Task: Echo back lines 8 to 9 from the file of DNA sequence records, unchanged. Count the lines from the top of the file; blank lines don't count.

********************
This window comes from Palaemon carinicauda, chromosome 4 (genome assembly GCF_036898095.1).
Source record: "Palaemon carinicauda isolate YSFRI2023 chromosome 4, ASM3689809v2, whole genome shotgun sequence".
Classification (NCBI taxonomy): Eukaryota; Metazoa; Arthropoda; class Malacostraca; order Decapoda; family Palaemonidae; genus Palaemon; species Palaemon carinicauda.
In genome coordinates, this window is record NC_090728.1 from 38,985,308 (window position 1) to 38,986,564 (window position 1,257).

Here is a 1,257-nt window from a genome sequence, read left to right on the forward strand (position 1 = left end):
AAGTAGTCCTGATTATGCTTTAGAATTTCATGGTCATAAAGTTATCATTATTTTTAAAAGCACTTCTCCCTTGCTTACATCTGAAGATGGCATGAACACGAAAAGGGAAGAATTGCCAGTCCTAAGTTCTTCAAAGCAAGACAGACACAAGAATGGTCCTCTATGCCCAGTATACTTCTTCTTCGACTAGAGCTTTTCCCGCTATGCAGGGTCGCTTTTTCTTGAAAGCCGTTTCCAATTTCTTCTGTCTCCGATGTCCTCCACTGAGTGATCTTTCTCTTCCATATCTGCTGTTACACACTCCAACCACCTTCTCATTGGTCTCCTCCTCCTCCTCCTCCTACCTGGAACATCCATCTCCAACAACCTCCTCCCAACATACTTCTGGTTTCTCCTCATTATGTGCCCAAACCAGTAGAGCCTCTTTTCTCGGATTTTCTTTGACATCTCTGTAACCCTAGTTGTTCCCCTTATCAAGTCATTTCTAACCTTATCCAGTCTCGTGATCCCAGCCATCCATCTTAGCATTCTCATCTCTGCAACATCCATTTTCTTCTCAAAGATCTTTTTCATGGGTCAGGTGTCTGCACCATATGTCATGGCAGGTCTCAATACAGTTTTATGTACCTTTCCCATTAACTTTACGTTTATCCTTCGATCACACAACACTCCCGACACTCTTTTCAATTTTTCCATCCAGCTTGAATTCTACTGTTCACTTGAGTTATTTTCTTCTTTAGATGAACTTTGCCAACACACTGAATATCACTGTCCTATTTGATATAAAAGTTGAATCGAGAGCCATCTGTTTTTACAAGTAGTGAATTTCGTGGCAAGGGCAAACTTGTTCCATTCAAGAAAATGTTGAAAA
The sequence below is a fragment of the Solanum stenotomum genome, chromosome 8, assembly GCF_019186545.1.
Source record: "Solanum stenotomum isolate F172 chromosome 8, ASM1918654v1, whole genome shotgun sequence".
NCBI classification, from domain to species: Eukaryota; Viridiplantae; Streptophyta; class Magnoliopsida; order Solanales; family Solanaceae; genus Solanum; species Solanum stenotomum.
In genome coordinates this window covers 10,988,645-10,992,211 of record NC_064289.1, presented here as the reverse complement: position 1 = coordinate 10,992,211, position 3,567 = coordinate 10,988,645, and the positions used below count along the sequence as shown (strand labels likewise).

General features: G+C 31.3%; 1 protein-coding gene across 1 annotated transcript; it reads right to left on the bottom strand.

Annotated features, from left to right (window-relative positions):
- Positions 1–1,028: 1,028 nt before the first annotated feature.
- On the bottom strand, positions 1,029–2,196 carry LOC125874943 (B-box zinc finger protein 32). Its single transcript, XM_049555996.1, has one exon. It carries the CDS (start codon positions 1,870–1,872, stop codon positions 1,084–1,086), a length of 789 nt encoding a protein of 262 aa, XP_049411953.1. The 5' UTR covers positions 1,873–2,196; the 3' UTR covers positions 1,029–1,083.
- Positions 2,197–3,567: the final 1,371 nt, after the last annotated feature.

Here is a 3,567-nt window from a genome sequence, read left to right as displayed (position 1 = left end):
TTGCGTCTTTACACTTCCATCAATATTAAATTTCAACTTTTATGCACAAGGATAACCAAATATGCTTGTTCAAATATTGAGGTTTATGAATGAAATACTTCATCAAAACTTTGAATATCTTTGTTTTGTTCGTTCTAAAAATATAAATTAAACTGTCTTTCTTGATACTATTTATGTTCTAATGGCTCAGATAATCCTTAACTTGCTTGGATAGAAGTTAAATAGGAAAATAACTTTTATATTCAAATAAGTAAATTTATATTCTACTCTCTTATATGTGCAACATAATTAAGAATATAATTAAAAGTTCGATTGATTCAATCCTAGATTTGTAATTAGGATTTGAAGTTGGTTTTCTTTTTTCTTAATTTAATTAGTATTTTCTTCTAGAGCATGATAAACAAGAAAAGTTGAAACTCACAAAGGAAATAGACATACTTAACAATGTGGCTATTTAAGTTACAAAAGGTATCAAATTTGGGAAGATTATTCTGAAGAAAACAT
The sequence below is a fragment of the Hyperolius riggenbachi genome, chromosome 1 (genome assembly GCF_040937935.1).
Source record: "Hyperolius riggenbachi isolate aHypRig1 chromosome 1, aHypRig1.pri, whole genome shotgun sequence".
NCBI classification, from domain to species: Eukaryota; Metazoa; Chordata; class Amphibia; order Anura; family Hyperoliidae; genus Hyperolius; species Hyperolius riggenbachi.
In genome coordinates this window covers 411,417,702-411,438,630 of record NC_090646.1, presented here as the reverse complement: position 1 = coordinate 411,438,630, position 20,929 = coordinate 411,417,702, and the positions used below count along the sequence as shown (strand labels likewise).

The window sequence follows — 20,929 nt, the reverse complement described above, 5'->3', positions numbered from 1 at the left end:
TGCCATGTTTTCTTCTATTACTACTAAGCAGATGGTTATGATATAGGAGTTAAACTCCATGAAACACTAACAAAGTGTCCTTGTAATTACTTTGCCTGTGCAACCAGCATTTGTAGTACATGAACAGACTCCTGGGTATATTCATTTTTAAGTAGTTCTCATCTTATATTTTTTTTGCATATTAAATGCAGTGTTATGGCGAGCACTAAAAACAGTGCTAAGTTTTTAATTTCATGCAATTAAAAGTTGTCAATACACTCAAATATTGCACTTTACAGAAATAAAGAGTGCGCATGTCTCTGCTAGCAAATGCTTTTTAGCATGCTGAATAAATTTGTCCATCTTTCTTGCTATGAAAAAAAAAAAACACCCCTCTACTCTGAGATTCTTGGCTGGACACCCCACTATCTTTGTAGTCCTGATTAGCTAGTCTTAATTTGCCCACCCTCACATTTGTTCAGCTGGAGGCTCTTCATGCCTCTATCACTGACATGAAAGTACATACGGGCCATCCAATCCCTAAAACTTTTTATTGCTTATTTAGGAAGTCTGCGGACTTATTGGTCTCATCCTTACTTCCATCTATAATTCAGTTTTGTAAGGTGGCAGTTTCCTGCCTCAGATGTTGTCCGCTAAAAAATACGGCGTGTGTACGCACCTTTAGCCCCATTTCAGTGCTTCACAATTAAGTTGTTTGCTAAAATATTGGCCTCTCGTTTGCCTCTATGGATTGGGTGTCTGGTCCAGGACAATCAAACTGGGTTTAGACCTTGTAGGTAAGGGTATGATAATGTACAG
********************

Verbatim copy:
Source record: "Solanum stenotomum isolate F172 chromosome 8, ASM1918654v1, whole genome shotgun sequence".
NCBI classification, from domain to species: Eukaryota; Viridiplantae; Streptophyta; class Magnoliopsida; order Solanales; family Solanaceae; genus Solanum; species Solanum stenotomum.